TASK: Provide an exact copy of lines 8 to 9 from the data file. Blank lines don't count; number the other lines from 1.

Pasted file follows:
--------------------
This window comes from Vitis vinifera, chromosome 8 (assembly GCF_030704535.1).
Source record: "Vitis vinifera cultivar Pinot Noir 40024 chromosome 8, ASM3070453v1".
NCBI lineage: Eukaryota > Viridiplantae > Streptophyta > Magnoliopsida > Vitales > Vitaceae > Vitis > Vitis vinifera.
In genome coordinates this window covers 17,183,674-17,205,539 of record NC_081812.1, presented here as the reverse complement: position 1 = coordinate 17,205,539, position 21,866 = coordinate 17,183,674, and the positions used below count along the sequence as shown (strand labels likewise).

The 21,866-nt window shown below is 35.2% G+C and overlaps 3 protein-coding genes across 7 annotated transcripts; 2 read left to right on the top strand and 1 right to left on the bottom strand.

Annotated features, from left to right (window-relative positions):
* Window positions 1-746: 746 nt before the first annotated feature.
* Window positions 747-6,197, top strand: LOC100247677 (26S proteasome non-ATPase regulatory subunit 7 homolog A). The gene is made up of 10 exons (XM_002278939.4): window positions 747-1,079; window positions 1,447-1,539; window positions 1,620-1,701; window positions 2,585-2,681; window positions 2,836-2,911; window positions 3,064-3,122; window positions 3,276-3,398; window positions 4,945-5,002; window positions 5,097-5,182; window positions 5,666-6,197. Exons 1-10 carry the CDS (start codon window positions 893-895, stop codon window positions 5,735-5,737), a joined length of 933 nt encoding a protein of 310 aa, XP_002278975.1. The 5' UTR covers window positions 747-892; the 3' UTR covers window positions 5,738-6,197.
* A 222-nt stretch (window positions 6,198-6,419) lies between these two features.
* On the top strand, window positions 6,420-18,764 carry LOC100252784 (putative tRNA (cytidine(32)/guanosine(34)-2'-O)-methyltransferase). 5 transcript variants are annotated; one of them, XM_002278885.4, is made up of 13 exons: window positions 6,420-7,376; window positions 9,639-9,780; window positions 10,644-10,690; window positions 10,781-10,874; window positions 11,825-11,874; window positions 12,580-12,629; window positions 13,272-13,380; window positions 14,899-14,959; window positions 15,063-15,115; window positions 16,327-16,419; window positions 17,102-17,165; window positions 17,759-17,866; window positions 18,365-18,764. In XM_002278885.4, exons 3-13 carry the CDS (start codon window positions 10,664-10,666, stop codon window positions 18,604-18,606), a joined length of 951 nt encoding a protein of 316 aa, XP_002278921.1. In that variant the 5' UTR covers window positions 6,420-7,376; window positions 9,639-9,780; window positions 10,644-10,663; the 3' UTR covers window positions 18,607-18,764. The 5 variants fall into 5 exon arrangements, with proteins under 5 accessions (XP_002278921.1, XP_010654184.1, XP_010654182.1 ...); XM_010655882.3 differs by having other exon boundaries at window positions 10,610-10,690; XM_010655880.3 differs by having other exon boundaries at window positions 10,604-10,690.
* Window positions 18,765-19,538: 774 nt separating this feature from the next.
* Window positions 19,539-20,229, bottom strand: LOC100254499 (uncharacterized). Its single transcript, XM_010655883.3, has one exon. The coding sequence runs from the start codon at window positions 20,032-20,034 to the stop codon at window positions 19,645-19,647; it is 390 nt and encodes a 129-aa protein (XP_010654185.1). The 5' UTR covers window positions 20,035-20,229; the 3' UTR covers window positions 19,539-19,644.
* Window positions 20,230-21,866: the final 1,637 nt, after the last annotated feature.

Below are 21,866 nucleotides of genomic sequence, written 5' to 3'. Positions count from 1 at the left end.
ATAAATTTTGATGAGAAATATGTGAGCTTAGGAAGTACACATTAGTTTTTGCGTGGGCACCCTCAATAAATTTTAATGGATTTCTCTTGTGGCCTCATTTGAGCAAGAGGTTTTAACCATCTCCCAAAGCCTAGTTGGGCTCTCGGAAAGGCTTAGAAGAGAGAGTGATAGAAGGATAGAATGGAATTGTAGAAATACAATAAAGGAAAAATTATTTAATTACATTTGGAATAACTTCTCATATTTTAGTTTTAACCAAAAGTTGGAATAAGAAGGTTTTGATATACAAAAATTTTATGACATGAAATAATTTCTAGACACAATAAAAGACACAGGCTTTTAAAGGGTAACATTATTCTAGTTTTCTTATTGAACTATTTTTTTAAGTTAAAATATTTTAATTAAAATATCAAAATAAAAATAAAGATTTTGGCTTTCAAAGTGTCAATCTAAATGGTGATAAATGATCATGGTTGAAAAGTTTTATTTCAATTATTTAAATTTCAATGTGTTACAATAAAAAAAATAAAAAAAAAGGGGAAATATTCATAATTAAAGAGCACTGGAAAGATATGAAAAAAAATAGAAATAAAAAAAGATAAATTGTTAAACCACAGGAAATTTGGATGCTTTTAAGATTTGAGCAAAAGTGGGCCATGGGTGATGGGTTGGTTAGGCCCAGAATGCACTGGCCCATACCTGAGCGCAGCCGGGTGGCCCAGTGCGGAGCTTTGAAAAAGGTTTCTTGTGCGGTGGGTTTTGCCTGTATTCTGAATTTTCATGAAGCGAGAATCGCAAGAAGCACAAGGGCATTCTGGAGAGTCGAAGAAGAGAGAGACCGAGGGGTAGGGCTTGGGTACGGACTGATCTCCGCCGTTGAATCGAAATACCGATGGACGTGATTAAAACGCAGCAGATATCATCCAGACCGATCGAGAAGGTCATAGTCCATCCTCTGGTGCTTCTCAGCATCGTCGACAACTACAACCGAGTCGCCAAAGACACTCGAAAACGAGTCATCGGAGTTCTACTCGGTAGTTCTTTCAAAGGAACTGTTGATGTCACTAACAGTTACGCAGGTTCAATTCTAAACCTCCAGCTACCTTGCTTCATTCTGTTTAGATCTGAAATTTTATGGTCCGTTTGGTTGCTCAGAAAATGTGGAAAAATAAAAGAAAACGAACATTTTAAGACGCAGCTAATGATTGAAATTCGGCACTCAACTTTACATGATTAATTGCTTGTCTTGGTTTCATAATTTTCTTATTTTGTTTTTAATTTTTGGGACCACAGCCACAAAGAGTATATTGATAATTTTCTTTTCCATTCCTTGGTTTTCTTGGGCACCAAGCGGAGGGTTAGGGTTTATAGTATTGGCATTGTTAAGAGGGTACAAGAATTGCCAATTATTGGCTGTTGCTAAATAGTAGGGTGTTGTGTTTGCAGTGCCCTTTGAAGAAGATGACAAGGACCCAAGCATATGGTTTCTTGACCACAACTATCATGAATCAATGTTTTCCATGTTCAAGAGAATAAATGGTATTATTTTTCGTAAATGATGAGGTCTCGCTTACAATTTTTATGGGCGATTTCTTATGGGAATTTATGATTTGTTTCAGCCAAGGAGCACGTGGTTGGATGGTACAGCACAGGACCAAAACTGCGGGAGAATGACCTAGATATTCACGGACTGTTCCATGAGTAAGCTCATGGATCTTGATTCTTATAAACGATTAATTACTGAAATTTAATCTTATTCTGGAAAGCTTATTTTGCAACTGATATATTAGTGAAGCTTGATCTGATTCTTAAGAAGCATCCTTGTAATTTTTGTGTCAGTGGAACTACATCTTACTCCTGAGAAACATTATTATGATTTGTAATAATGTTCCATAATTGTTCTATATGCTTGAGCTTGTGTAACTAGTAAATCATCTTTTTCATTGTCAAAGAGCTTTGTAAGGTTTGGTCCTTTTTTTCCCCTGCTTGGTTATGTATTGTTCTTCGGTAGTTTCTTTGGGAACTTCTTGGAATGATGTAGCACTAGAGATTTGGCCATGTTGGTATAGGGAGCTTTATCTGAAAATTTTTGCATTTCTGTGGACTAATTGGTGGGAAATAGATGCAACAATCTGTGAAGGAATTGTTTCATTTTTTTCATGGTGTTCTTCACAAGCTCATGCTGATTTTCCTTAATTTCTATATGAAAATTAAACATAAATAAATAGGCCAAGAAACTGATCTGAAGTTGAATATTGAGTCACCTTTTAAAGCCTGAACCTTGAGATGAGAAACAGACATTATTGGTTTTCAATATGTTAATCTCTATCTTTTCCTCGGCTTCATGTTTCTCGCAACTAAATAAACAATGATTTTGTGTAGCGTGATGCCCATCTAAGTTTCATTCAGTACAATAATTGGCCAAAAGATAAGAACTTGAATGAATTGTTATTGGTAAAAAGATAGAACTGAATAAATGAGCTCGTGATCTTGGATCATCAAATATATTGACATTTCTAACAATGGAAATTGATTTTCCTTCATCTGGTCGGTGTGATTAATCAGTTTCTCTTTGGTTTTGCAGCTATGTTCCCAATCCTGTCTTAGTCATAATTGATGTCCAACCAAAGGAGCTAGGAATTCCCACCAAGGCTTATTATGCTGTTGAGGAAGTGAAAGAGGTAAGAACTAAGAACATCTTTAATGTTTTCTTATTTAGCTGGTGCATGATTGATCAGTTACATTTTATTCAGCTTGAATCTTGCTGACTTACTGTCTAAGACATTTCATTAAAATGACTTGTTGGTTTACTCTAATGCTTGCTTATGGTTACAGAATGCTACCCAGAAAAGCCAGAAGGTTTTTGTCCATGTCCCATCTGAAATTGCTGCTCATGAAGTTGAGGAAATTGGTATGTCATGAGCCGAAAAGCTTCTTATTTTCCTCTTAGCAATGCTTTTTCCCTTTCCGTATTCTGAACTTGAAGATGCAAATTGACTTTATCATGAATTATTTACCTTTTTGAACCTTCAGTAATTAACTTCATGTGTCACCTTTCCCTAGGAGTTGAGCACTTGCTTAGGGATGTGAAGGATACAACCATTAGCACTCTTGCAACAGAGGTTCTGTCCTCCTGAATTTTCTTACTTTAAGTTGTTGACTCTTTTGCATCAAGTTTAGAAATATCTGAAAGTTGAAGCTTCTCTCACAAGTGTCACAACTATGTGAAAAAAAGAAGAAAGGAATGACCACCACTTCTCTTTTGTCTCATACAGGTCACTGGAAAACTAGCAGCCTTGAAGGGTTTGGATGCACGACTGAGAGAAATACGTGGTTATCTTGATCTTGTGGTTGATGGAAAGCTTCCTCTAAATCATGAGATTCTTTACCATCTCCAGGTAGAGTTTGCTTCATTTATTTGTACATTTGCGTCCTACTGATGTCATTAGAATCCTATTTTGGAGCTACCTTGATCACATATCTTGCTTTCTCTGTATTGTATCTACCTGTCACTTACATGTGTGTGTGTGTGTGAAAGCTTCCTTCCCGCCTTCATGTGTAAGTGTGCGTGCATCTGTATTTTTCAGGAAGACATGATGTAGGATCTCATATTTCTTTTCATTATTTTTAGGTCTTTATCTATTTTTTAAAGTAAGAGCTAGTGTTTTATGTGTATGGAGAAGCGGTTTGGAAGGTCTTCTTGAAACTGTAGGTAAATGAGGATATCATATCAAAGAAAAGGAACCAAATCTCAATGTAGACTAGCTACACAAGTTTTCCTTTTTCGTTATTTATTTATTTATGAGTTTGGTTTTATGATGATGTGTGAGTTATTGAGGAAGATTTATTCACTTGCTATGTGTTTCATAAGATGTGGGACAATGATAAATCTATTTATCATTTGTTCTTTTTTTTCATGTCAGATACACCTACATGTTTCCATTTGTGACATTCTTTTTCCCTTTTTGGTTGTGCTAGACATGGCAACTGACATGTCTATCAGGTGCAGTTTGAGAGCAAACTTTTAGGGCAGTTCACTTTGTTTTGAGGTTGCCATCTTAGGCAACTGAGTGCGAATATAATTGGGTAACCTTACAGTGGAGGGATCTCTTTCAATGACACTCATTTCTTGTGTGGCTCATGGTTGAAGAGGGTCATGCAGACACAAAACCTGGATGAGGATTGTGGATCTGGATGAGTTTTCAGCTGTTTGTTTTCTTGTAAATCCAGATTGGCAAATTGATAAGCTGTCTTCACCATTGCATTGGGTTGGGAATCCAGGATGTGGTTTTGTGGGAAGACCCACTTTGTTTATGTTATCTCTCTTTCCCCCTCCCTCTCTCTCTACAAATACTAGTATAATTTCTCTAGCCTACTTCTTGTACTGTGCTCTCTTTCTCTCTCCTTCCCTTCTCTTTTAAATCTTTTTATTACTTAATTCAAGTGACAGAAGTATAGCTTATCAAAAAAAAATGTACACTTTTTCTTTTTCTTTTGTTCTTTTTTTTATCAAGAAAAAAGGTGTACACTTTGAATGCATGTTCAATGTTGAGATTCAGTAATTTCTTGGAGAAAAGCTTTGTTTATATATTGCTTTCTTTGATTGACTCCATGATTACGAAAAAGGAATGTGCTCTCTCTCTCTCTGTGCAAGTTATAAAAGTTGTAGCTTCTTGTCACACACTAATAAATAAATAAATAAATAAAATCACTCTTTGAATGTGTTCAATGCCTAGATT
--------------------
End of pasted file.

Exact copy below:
* Window positions 747-6,197, top strand: LOC100247677 (26S proteasome non-ATPase regulatory subunit 7 homolog A). The gene is made up of 10 exons (XM_002278939.4): window positions 747-1,079; window positions 1,447-1,539; window positions 1,620-1,701; window positions 2,585-2,681; window positions 2,836-2,911; window positions 3,064-3,122; window positions 3,276-3,398; window positions 4,945-5,002; window positions 5,097-5,182; window positions 5,666-6,197. Exons 1-10 carry the CDS (start codon window positions 893-895, stop codon window positions 5,735-5,737), a joined length of 933 nt encoding a protein of 310 aa, XP_002278975.1. The 5' UTR covers window positions 747-892; the 3' UTR covers window positions 5,738-6,197.
* A 222-nt stretch (window positions 6,198-6,419) lies between these two features.